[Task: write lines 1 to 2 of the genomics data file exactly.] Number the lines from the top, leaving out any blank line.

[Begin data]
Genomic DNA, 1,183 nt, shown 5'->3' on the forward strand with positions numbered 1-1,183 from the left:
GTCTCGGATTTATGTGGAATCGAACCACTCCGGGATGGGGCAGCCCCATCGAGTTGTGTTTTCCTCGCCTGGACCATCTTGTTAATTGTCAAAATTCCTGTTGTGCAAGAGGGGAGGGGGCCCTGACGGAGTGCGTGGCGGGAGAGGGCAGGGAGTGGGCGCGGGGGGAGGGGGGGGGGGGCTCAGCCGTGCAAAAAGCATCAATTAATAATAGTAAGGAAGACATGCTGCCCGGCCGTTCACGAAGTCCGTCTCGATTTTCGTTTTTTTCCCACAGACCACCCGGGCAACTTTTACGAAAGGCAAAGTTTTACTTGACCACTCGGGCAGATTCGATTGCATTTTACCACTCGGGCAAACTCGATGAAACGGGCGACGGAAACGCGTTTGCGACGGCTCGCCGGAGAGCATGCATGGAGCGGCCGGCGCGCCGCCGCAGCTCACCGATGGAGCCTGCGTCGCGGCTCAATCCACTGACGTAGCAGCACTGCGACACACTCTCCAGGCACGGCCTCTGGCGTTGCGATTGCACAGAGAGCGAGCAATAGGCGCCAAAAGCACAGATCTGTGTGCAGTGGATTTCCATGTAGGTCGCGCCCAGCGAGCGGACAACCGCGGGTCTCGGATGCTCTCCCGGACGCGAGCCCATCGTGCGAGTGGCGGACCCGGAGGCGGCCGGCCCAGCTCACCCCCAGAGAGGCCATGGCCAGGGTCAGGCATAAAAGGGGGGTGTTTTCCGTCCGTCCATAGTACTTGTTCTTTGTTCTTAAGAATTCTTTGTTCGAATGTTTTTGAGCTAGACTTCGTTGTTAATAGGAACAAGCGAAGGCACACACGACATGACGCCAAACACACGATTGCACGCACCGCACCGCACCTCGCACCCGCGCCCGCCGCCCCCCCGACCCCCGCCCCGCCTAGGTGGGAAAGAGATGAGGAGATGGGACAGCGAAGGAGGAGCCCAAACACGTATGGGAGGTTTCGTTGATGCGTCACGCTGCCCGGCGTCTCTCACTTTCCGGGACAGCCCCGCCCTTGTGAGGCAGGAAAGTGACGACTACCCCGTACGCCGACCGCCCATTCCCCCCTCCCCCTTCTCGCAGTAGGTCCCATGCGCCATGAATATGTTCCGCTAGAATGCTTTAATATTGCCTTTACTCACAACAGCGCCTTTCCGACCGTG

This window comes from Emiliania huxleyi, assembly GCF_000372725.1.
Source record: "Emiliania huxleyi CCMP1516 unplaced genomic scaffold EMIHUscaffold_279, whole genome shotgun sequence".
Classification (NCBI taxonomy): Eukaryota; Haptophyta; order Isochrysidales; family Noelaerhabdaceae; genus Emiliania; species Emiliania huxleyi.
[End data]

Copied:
Genomic DNA, 1,183 nt, shown 5'->3' on the forward strand with positions numbered 1-1,183 from the left:
GTCTCGGATTTATGTGGAATCGAACCACTCCGGGATGGGGCAGCCCCATCGAGTTGTGTTTTCCTCGCCTGGACCATCTTGTTAATTGTCAAAATTCCTGTTGTGCAAGAGGGGAGGGGGCCCTGACGGAGTGCGTGGCGGGAGAGGGCAGGGAGTGGGCGCGGGGGGAGGGGGGGGGGGGCTCAGCCGTGCAAAAAGCATCAATTAATAATAGTAAGGAAGACATGCTGCCCGGCCGTTCACGAAGTCCGTCTCGATTTTCGTTTTTTTCCCACAGACCACCCGGGCAACTTTTACGAAAGGCAAAGTTTTACTTGACCACTCGGGCAGATTCGATTGCATTTTACCACTCGGGCAAACTCGATGAAACGGGCGACGGAAACGCGTTTGCGACGGCTCGCCGGAGAGCATGCATGGAGCGGCCGGCGCGCCGCCGCAGCTCACCGATGGAGCCTGCGTCGCGGCTCAATCCACTGACGTAGCAGCACTGCGACACACTCTCCAGGCACGGCCTCTGGCGTTGCGATTGCACAGAGAGCGAGCAATAGGCGCCAAAAGCACAGATCTGTGTGCAGTGGATTTCCATGTAGGTCGCGCCCAGCGAGCGGACAACCGCGGGTCTCGGATGCTCTCCCGGACGCGAGCCCATCGTGCGAGTGGCGGACCCGGAGGCGGCCGGCCCAGCTCACCCCCAGAGAGGCCATGGCCAGGGTCAGGCATAAAAGGGGGGTGTTTTCCGTCCGTCCATAGTACTTGTTCTTTGTTCTTAAGAATTCTTTGTTCGAATGTTTTTGAGCTAGACTTCGTTGTTAATAGGAACAAGCGAAGGCACACACGACATGACGCCAAACACACGATTGCACGCACCGCACCGCACCTCGCACCCGCGCCCGCCGCCCCCCCGACCCCCGCCCCGCCTAGGTGGGAAAGAGATGAGGAGATGGGACAGCGAAGGAGGAGCCCAAACACGTATGGGAGGTTTCGTTGATGCGTCACGCTGCCCGGCGTCTCTCACTTTCCGGGACAGCCCCGCCCTTGTGAGGCAGGAAAGTGACGACTACCCCGTACGCCGACCGCCCATTCCCCCCTCCCCCTTCTCGCAGTAGGTCCCATGCGCCATGAATATGTTCCGCTAGAATGCTTTAATATTGCCTTTACTCACAACAGCGCCTTTCCGACCGTG